According to Pilatti et al. (2011), the prioritization of endemic, threatened species, and the habitats where they live is a crucial point of conservation actions, particularly in areas with rich endemic floras. In vitro culture techniques are a way of ex situ conservation, and have been used to secure and protect the native plant species, where new species with virtually unknown ornamental and pharmacological potential are continually being discovered.

Mandevillaguanabarica Casaretto ex. M.F. Salles, Kinoshita-Gouvêa and A. Simões (Sales et al. 2006) is an endemic species of the Atlantic Forest. It is a liana, with slender, latescent, twining, and densely leafy lateral branches. Its distribution is restricted to the edges of shrub thickets in restingas of the states of Rio de Janeiro and Espírito Santo. Although it is not officially at risk of extinction, M. guanabarica is restricted to restingas, many of which have undergone intense human impact due to land speculation and extractive predatory practices. Micropropagation and in vitro conservation of M. guanabarica are strategies that allow its sustainable use and conserve its genetic diversity, provide protection against predatory exploitation in its natural habitats, and still allow investigations about its phytochemical characterization, through callogenesis.

The objectives of this study were i) to establish an efficient protocol for regeneration of M. guanabarica, either for production of seedlings for ornamental purposes, or for assays for substances of pharmacological interest, and ii) callus induction from different explants excised from in vitro-grown plants to use in prospecting for bioactive compounds.



Plant material

Mandevilla guanabarica fruits and branches were collected in the Maricá Environmental Protection Area (22º 52' to 22º 54' S and 42º 48' to 42º 54' W) in the municipality of Maricá, RJ. Authorization to collect was granted by INEA (Instituto Estadual do Ambiente) and IBAMA (Instituto Brasileiro do Meio Ambiente e dos Recursos Naturais Renováveis). Vouchers are deposited at the Herbarium Bradeanum (HB), under accession numbers HB 93039 and 93041.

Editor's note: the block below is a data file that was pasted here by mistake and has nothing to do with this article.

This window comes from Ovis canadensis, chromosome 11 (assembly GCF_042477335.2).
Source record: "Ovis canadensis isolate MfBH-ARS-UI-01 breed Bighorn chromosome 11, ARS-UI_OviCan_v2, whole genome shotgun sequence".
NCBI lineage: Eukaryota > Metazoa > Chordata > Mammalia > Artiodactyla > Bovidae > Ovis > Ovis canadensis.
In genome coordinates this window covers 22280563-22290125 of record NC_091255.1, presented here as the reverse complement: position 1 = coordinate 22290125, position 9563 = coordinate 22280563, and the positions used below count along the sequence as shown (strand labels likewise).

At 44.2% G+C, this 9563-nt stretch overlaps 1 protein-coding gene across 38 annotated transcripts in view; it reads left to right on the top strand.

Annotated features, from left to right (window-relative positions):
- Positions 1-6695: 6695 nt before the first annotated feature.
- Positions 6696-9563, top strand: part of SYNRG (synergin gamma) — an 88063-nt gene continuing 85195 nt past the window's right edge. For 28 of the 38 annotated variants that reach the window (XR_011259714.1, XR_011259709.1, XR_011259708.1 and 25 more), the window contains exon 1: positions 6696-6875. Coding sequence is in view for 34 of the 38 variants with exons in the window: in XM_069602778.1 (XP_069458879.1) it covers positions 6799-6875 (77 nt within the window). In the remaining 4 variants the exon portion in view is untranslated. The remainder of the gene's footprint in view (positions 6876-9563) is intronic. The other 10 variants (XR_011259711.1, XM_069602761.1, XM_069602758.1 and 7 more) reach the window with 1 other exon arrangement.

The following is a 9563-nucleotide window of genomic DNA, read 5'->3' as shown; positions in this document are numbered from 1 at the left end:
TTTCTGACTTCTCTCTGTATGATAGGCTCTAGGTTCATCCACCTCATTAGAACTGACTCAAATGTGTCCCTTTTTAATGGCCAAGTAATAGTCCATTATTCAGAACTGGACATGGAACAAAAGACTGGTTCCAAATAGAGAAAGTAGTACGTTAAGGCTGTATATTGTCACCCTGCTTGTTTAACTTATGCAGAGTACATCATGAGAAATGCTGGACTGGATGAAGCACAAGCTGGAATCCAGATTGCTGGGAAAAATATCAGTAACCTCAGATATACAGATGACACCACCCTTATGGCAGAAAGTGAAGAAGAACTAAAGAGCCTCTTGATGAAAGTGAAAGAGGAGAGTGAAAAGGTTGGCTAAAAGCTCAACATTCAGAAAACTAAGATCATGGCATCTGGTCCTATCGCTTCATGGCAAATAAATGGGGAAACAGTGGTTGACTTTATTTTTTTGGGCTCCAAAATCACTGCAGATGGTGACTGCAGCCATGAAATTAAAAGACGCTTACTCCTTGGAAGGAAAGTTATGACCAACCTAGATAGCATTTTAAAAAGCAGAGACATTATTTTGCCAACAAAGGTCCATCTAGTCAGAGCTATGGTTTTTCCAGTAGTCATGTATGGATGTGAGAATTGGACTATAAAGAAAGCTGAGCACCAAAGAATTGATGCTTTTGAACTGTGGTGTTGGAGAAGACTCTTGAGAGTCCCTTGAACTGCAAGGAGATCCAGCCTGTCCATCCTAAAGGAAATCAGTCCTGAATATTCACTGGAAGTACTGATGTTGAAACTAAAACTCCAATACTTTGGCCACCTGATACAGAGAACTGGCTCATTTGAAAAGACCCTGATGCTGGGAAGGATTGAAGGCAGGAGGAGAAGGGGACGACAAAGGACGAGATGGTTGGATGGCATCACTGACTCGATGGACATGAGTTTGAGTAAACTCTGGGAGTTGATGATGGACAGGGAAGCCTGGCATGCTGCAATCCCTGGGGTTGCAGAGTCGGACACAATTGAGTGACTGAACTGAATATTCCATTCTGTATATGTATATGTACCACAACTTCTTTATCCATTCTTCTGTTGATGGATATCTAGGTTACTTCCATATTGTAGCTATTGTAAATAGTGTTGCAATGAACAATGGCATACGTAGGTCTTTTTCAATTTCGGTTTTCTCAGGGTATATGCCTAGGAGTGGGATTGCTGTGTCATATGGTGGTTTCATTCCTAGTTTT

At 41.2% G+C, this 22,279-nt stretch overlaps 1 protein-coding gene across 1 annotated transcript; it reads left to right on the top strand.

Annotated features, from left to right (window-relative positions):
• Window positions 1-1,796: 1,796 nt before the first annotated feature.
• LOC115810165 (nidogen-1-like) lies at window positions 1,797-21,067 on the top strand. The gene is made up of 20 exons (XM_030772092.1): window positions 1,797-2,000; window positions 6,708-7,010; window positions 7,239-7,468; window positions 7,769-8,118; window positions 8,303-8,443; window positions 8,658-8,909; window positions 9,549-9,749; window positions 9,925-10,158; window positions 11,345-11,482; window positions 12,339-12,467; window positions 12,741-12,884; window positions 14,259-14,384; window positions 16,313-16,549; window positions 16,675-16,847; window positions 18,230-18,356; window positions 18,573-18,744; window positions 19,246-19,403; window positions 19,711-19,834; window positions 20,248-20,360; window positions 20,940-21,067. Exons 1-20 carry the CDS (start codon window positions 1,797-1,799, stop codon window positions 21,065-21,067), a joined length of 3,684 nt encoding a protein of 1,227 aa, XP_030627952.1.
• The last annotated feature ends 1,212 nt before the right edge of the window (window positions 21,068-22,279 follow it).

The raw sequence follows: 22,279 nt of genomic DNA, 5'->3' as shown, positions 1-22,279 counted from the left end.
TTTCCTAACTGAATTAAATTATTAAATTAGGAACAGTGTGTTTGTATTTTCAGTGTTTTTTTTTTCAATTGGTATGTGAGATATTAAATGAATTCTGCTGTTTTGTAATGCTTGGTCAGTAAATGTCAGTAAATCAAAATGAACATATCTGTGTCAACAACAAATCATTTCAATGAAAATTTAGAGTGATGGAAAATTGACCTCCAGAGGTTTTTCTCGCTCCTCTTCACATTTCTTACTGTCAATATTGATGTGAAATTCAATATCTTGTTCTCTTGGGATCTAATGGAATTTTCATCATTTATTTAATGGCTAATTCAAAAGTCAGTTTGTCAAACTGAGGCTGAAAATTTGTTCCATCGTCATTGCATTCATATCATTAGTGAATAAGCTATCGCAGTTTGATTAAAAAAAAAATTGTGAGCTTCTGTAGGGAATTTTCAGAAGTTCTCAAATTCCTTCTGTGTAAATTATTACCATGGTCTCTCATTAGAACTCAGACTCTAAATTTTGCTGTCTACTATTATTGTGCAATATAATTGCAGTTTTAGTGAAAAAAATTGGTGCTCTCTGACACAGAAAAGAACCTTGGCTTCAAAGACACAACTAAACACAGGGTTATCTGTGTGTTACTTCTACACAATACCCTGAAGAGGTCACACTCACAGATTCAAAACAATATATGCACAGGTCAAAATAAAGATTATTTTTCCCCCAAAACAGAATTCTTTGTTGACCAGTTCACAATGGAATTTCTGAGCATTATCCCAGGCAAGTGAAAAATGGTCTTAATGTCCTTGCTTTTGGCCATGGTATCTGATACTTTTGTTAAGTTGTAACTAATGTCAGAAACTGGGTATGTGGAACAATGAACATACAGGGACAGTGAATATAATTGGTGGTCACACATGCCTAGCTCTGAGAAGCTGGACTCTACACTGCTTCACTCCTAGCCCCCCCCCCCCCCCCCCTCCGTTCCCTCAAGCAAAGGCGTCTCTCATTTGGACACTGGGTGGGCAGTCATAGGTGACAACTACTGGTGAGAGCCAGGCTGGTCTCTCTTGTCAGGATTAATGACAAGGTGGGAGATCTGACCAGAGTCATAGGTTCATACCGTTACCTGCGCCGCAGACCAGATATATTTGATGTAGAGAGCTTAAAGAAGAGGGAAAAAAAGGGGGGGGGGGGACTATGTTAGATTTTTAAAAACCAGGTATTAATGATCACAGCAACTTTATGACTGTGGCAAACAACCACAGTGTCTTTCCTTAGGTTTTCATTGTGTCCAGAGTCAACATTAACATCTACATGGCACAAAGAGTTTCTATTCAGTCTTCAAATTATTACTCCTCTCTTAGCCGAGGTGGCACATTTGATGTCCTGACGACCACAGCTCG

Culture media and conditions

Basal media consisted of LS (Linsmaier and Skoog 1965), WPM (Lloyd and McCown 1980) or MS (Murashige and Skoog 1962) salts, supplemented respectively with LS, MS or WPM vitamins and 2%, 2% or 3% sucrose (w/v), and solidified with 0.75% agar (w/v). Other variants of MS and WPM media were supplemented with twice the original boron concentration, termed MSB and WPMB, respectively. To shoot production, different concentrations of the plant growth regulators were added to one of the basal media: 0, 4.44 or 8.87 µM benzyladenine (BA); 0, 4.65 or 9.29 µM kinetin (KIN); 0, 4.56 or 9.12 µM zeatin (Zea); 0, 0.49, 2.46, 4.92, 14.76, 24.61 µM 2-isopentenyladenine (2-iP); or 0, 0.45, 2.27, 4.54, 13.62 or 22.71 µM thidiazuron (TDZ). For callus induction, 20 or 40 µM of picloram (PIC), or 2,4-dichlorophenoxyacetic acid (2,4-D) were added to MS medium. The pH of all media was adjusted to 5.8, and the liquid medium was dispensed in glass tubes (2.0 x 15.0 cm) for seed germination, or in glass bottles (7.5 x 13.5 cm) for the establishment of culture, shoot production, rooting, or callus induction, and autoclaved for 15 min at 121 ºC/1.0 atm. All cultures were maintained in a growth room at 25±1 ºC, under a 16h photoperiod with an irradiance of 23 µmol m-2 s-1 provided by daylight fluorescent lamps.

Culture establishment

Seeds were obtained after the dehiscence of fruits. Tuft of trichomes, which assist in seed dispersal, was removed by hand, and seeds were surface-sterilized, under agitation, with 10% (v/v) commercial detergent for 10 min, 70% (v/v) ethanol for 10 min, and 30% (v/v) sodium hypochlorite for 5 min, and then washed three times with sterile distilled water. In laminar air flow, disinfested seeds were inoculated into glass tubes containing 10 ml of MS medium, and were maintained in a growth room for 60 days. After this period, plantlets obtained were used as a source of explants for the experiments.

Establishment of culture medium

Isolated nodal segments (1.0 cm long) were inoculated into glass bottles with 50 mL of LS, MS, MSB, WPM or WPMB medium and maintained in a growth room for two months. The experimental design was fully randomized, with 6 replicates per treatment; each replicate consisted of a bottle of 5 nodal segments (n = 30). After this period, plant development was evaluated regarding multiplication rate, and root or callus formation.